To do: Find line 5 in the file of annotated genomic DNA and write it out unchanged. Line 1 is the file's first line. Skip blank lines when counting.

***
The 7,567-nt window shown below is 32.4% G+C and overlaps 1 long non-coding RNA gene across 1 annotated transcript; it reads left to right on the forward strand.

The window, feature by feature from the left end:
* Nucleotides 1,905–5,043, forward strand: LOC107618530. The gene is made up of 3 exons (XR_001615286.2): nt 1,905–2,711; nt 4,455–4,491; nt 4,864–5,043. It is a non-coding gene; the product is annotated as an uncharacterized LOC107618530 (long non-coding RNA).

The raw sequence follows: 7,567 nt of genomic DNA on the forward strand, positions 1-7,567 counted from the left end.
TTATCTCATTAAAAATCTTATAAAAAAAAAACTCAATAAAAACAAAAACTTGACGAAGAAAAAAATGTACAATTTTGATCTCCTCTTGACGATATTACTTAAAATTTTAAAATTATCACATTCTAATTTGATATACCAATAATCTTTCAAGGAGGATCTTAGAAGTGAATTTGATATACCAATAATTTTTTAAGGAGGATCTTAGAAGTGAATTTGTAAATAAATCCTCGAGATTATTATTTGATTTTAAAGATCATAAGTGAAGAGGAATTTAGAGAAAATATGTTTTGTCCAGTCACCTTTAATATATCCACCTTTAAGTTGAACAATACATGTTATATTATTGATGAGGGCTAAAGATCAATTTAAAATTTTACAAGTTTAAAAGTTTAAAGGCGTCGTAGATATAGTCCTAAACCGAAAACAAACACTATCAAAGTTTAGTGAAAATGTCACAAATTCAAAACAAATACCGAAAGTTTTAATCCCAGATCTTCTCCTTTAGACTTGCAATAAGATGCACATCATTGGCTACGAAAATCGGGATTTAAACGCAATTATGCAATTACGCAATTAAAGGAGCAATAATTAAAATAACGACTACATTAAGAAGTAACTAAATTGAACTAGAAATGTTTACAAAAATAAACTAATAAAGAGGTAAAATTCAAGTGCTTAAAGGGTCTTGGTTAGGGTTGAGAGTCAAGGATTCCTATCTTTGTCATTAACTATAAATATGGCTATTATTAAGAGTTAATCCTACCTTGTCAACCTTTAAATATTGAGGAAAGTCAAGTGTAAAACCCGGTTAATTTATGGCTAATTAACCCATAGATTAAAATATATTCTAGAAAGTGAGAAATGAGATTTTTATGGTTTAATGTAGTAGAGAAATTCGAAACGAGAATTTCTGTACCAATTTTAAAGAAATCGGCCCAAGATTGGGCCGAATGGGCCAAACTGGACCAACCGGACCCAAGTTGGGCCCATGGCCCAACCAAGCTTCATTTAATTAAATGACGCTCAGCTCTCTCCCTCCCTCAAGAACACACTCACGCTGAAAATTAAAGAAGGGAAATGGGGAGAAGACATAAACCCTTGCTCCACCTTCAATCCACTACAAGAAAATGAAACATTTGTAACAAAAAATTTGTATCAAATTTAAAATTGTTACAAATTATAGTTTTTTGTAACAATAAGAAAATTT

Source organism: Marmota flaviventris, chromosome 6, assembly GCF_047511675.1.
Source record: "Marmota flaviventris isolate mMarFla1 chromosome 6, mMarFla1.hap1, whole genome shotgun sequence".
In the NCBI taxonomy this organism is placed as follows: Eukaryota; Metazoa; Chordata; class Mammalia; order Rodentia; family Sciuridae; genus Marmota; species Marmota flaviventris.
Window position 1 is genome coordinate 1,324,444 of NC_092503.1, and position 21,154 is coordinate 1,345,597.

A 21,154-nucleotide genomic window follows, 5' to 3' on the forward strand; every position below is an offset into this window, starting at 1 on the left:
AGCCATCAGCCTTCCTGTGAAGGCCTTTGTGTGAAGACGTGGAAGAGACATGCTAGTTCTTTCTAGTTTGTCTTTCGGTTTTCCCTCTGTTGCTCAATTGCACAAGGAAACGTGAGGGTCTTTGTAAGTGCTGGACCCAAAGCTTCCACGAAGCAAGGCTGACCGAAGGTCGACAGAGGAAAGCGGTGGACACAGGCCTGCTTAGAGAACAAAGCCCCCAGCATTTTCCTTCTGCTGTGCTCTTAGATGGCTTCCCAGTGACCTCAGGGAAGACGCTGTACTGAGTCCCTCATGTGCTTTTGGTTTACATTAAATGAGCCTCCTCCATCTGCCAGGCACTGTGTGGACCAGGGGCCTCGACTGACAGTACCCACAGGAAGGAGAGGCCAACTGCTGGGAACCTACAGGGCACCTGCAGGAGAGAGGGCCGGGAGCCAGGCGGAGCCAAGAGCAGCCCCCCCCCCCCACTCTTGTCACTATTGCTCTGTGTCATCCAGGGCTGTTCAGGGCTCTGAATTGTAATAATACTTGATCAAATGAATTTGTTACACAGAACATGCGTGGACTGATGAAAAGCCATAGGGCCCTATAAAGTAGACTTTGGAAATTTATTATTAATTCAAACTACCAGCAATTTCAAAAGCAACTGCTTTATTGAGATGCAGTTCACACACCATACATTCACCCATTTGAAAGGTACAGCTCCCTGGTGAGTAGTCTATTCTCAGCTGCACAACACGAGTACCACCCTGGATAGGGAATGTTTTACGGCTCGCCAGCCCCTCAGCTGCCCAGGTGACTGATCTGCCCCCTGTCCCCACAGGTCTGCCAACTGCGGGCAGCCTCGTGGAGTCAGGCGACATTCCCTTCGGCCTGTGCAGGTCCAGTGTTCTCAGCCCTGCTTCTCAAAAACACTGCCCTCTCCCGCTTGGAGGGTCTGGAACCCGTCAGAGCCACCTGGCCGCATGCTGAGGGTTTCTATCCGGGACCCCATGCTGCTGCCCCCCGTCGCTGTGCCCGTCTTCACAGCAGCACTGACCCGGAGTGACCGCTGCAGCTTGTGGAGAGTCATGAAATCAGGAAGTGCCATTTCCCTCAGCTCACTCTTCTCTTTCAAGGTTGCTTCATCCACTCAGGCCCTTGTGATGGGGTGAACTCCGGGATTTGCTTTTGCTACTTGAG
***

TTATCTCATTAAAAATCTTATAAAAAAAAAACTCAATAAAAACAAAAACTTGACGAAGAAAAAAATGTACAATTTTGATCTCCTCTTGACGATATTACTTAAAATTTTAAAATTATCACATTCTAATTTGATATACCAATAATCTTTCAAGGAGGATCTTAGAAGTGAATTTGATATACCAATAATTTTTTAAGGAGGATCTTAGAAGTGAATTTGTAAATAAATCCTCGAGATTATTATTTGATTTTAAAGATCATAAGTGAAGAGGAATTTAGAGAAAATATGTTTTGTCCAGTCACCTTTAATATATCCACCTTTAAGTTGAACAATACATGTTATATTATTGATGAGGGCTAAAGATCAATTTAAAATTTTACAAGTTTAAAAGTTTAAAGGCGTCGTAGATATAGTCCTAAACCGAAAACAAACACTATCAAAGTTTAGTGAAAATGTCACAAATTCAAAACAAATACCGAAAGTTTTAATCCCAGATCTTCTCCTTTAGACTTGCAATAAGATGCACATCATTGGCTACGAAAATCGGGATTTAAACGCAATTATGCAATTACGCAATTAAAGGAGCAATAATTAAAATAACGACTACATTAAGAAGTAACTAAATTGAACTAGAAATGTTTACAAAAATAAACTAATAAAGAGGTAAAATTCAAGTGCTTAAAGGGTCTTGGTTAGGGTTGAGAGTCAAGGATTCCTATCTTTGTCATTAACTATAAATATGGCTATTATTAAGAGTTAATCCTACCTTGTCAACCTTTAAATATTGAGGAAAGTCAAGTGTAAAACCCGGTTAATTTATGGCTAATTAACCCATAGATTAAAATATATTCTAGAAAGTGAGAAATGAGATTTTTATGGTTTAATGTAGTAGAGAAATTCGAAACGAGAATTTCTGTACCAATTTTAAAGAAATCGGCCCAAGATTGGGCCGAATGGGCCAAACTGGACCAACCGGACCCAAGTTGGGCCCATGGCCCAACCAAGCTTCATTTAATTAAATGACGCTCAGCTCTCTCCCTCCCTCAAGAACACACTCACGCTGAAAATTAAAGAAGGGAAATGGGGAGAAGACATAAACCCTTGCTCCACCTTCAATCCACTACAAGAAAATGAAACATTTGTAACAAAAAATTTGTATCAAATTTAAAATTGTTACAAATTATAGTTTTTTGTAACAATAAGAAAATTT